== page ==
North Korea's U.N. envoy on Friday warned that the United States should be prepared for "catastrophic consequences" if it presses for further sanctions against Pyongyang over its pursuit of what it considers nuclear deterrence for "self-defense" purposes.
"If the United Sates persists in anti-DPRK sanctions without understanding its rival, the administration will have to take full responsibility for the ensuing catastrophic consequences," Deputy Ambassador Kim In Ryong told reporters.
He was referring to the official name of his country, the Democratic People's Republic of Korea, in remarks at a press conference held to respond to an earlier press statement issued Monday by the 15-member U.N. Security Council.
The statement strongly condemned his country for carrying out its latest ballistic missile launch of a new type of rocket, called the Hwansong-12, on Sunday.
On Tuesday, U.S. Ambassador Nikki Haley said countries have to pick whether they are for or against the isolated country, warning that those siding with the North would also be subject to sanctions.
Since 2006, six sanctions resolutions have been imposed on Pyongyang. The country is banned from carrying out nuclear tests and ballistic missile launches, but has continued both activities despite increasing pressure from the international community.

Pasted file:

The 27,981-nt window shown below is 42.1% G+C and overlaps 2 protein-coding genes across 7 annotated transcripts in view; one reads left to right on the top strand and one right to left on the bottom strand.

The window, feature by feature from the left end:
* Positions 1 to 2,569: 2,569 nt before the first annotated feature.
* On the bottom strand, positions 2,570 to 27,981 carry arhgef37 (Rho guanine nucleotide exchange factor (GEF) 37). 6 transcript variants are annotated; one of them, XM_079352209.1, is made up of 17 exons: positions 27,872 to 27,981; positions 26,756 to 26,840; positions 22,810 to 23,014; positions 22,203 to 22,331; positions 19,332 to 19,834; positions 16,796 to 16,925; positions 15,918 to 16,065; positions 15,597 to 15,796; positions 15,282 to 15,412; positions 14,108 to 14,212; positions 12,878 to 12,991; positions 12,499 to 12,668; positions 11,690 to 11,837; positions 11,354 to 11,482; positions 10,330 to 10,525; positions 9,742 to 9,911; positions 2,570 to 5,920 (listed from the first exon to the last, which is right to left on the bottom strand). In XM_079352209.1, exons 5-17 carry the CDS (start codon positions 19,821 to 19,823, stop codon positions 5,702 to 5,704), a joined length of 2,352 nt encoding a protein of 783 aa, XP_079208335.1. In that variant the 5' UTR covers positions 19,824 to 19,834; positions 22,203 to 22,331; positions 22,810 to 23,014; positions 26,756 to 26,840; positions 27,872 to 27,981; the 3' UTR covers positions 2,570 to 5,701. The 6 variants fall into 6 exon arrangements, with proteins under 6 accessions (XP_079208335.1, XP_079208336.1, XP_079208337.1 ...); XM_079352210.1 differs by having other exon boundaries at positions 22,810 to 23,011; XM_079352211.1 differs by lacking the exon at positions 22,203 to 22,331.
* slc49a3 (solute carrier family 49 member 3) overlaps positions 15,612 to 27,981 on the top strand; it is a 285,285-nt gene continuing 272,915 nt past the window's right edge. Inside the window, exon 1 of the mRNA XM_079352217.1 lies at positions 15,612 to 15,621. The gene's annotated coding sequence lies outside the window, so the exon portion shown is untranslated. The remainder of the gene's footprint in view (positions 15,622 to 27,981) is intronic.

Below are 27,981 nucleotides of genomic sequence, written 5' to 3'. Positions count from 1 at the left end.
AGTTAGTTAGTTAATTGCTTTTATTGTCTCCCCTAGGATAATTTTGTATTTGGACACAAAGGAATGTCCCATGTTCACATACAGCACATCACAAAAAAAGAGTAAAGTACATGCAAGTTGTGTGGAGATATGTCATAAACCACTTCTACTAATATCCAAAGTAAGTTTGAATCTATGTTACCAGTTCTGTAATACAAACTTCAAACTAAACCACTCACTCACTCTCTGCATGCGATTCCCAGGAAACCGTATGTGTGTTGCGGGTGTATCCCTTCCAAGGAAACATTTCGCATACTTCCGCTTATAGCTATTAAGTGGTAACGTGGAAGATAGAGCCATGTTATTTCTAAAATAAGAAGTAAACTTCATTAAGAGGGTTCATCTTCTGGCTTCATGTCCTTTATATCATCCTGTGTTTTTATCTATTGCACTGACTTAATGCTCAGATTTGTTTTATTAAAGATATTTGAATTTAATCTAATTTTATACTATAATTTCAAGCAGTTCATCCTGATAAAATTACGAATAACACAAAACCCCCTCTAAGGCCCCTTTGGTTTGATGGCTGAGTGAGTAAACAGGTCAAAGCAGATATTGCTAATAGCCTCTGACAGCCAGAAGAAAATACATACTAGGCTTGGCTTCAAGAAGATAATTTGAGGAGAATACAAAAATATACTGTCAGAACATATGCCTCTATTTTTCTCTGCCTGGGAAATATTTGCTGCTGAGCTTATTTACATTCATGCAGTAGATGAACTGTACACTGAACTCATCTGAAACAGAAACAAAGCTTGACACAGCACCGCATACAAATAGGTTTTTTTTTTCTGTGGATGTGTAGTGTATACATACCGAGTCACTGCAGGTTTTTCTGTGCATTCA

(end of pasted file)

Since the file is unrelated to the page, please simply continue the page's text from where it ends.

"What is more serious is that the United States cried out for the 'sanction resolutions' which have lost its legitimacy of legality and impartiality, and intimidates the international community," he said.
He further took aim at Washington for test-firing intercontinental ballistic missiles on May 3 and April 26 at a time when the situation on the Korean peninsula "has reached the extremely dangerous phase."
Kim also suggested that if U.S. President Donald Trump and his administration want to make progress in adopting a new policy toward Pyongyang that it should "go for replacement of the Armistice Agreement between the DPRK and the U.S. into a peace accord."
Since the end of the Korean War there has been no peace treaty, only an armistice, which is a source of contention.
When asked about the recent cyberattack that spread malicious software around the globe and U.N. allegations that an expert who tracks Pyongyang's illicit activities may have had a computer hacked, Kim said that the United States has a pattern of linking such events to his country.
"This is linked to the DPRK, it is ridiculous," he said. He also called it a stereotypical way for the United States and its allies to kick off a "noisy anti-DPRK campaign."
Kim also complained that the Security Council had repeatedly ignored his calls to discuss the issue of the joint U.S.-South Korean military exercises as a threat to international peace and security.
Washington and Seoul regard the exercises as routine in nature while Pyongyang considers them a threat and has long been pressing for the issue to be brought up in the Security Council.